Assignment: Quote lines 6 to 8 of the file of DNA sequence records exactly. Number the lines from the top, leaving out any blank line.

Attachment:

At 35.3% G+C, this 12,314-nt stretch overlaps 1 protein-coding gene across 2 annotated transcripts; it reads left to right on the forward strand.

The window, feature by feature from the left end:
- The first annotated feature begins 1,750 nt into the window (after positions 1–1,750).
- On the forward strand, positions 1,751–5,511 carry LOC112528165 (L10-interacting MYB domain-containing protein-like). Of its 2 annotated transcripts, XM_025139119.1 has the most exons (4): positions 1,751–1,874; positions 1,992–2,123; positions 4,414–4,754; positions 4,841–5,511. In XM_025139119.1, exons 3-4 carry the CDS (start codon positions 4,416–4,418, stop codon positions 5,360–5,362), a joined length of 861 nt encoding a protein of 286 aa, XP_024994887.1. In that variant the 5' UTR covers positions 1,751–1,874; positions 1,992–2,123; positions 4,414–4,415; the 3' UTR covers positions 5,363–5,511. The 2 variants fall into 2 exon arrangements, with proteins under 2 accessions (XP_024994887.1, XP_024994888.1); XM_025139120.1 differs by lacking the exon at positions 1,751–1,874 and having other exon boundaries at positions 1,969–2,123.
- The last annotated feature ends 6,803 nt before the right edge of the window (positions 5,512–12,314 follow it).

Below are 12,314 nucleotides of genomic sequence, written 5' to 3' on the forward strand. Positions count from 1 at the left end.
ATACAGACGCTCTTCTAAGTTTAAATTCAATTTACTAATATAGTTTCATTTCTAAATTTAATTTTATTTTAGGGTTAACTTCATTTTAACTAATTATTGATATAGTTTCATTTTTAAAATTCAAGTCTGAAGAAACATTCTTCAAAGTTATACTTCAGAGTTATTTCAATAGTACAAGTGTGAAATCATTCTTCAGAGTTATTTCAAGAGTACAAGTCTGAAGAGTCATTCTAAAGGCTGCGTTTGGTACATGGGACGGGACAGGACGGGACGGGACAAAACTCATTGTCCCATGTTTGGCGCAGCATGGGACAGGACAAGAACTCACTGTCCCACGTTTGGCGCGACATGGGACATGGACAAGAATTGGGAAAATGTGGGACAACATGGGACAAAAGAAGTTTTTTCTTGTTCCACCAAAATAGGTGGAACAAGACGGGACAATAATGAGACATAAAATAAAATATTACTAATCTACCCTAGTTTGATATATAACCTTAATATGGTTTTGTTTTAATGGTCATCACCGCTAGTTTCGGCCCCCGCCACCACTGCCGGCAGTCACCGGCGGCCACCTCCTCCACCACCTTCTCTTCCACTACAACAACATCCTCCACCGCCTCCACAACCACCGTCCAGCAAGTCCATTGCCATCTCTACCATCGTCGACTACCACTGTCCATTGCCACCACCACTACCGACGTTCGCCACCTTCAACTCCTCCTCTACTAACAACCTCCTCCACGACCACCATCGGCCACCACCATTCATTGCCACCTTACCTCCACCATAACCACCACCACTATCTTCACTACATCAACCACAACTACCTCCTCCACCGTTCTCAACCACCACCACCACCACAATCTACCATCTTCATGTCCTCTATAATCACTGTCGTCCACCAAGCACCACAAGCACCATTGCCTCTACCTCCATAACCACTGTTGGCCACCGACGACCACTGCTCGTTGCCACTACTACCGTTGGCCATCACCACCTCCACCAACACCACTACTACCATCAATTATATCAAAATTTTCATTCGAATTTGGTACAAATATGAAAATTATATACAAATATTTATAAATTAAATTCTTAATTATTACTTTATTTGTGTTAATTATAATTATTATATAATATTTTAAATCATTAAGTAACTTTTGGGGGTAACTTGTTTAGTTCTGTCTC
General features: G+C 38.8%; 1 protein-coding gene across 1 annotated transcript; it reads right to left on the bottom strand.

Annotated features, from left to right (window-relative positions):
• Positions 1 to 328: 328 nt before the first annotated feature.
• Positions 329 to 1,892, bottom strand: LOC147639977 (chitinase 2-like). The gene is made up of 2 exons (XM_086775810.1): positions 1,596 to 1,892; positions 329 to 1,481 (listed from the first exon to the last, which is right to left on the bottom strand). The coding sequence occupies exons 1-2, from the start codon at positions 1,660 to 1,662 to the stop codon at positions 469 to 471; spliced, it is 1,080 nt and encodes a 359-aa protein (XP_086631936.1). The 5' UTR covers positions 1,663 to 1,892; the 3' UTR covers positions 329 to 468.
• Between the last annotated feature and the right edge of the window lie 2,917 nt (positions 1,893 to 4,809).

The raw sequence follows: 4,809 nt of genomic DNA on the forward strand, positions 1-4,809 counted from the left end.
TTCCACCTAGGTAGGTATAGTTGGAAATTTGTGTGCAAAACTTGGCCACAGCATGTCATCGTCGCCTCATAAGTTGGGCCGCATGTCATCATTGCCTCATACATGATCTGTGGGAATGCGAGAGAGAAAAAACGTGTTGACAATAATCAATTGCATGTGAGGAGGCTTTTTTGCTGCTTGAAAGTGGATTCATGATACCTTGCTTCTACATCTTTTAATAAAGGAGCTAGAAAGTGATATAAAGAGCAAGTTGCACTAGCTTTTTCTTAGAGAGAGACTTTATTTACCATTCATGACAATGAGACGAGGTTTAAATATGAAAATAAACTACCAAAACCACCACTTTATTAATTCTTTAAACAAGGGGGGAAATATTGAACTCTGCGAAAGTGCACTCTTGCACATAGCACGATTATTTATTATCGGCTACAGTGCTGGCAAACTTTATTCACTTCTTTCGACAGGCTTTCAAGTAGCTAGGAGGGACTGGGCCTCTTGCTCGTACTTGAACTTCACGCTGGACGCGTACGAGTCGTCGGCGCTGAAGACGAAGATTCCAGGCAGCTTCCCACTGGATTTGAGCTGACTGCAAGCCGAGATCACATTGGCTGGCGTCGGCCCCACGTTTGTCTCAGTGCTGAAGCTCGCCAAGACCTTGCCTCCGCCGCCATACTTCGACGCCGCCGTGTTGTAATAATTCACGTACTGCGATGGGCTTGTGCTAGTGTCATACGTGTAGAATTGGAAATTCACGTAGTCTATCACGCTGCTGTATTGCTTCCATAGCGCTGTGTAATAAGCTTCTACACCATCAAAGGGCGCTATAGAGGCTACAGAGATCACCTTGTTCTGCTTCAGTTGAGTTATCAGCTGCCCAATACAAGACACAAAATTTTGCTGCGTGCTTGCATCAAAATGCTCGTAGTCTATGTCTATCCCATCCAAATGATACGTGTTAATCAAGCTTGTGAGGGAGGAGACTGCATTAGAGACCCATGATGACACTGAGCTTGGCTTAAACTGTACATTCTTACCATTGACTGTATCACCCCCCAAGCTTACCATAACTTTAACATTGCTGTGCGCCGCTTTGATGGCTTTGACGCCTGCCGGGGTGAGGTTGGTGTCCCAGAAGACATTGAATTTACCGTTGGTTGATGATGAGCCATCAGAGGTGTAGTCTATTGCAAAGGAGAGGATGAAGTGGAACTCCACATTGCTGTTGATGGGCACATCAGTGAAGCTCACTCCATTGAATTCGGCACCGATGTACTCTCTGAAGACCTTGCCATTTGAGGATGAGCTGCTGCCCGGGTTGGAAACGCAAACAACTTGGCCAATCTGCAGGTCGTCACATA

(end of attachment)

Below are 12,314 nucleotides of genomic sequence, written 5' to 3' on the forward strand. Positions count from 1 at the left end.
ATACAGACGCTCTTCTAAGTTTAAATTCAATTTACTAATATAGTTTCATTTCTAAATTTAATTTTATTTTAGGGTTAACTTCATTTTAACTAATTATTGATATAGTTTCATTTTTAAAATTCAAGTCTGAAGAAACATTCTTCAAAGTTATACTTCAGAGTTATTTCAATAGTACAAGTGTGAAATCATTCTTCAGAGTTATTTCAAGAGTACAAGTCTGAAGAGTCATTCTAAAGGCTGCGTTTGGTACATGGGACGGGACAGGACGGGACGGGACAAAACTCATTGTCCCATGTTTGGCGCAGCATGGGACAGGACAAGAACTCACTGTCCCACGTTTGGCGCGACATGGGACATGGACAAGAATTGGGAAAATGTGGGACAACATGGGACAAAAGAAGTTTTTTCTTGTTCCACCAAAATAGGTGGAACAAGACGGGACAATAATGAGACATAAAATAAAATATTACTAATCTACCCTAGTTTGATATATAACCTTAATATGGTTTTGTTTTAATGGTCATCACCGCTAGTTTCGGCCCCCGCCACCACTGCCGGCAGTCACCGGCGGCCACCTCCTCCACCACCTTCTCTTCCACTACAACAACATCCTCCACCGCCTCCACAACCACCGTCCAGCAAGTCCATTGCCATCTCTACCATCGTCGACTACCACTGTCCATTGCCACCACCACTACCGACGTTCGCCACCTTCAACTCCTCCTCTACTAACAACCTCCTCCACGACCACCATCGGCCACCACCATTCATTGCCACCTTACCTCCACCATAACCACCACCACTATCTTCACTACATCAACCACAACTACCTCCTCCACCGTTCTCAACCACCACCACCACCACAATCTACCATCTTCATGTCCTCTATAATCACTGTCGTCCACCAAGCACCACAAGCACCATTGCCTCTACCTCCATAACCACTGTTGGCCACCGACGACCACTGCTCGTTGCCACTACTACCGTTGGCCATCACCACCTCCACCAACACCACTACTACCATCAATTATATCAAAATTTTCATTCGAATTTGGTACAAATATGAAAATTATATACAAATATTTATAAATTAAATTCTTAATTATTACTTTATTTGTGTTAATTATAATTATTATATAATATTTTAAATCATTAAGTAACTTTTGGGGGTAACTTGTTTAGTTCTGTCTC
General features: G+C 38.8%; 1 protein-coding gene across 1 annotated transcript; it reads right to left on the bottom strand.